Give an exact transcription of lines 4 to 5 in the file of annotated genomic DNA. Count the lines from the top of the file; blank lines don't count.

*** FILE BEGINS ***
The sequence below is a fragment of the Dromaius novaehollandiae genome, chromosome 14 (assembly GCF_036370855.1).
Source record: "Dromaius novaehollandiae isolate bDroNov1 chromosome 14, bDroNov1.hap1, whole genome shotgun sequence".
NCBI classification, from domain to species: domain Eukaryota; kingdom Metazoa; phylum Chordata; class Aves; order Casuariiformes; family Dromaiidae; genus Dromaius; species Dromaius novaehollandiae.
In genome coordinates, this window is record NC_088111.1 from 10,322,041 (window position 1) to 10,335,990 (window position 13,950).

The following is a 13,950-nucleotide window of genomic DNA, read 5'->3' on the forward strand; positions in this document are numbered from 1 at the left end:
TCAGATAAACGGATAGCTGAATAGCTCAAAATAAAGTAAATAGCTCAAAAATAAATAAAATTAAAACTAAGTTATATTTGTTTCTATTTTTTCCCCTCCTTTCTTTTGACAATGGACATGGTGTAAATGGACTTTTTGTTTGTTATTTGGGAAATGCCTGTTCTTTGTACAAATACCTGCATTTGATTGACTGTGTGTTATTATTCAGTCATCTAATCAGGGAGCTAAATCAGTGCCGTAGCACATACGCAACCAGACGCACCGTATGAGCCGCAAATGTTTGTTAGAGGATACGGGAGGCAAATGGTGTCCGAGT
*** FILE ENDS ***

In genome coordinates, this window is record NC_088111.1 from 10,322,041 (window position 1) to 10,335,990 (window position 13,950).

The following is a 13,950-nucleotide window of genomic DNA, read 5'->3' on the forward strand; positions in this document are numbered from 1 at the left end: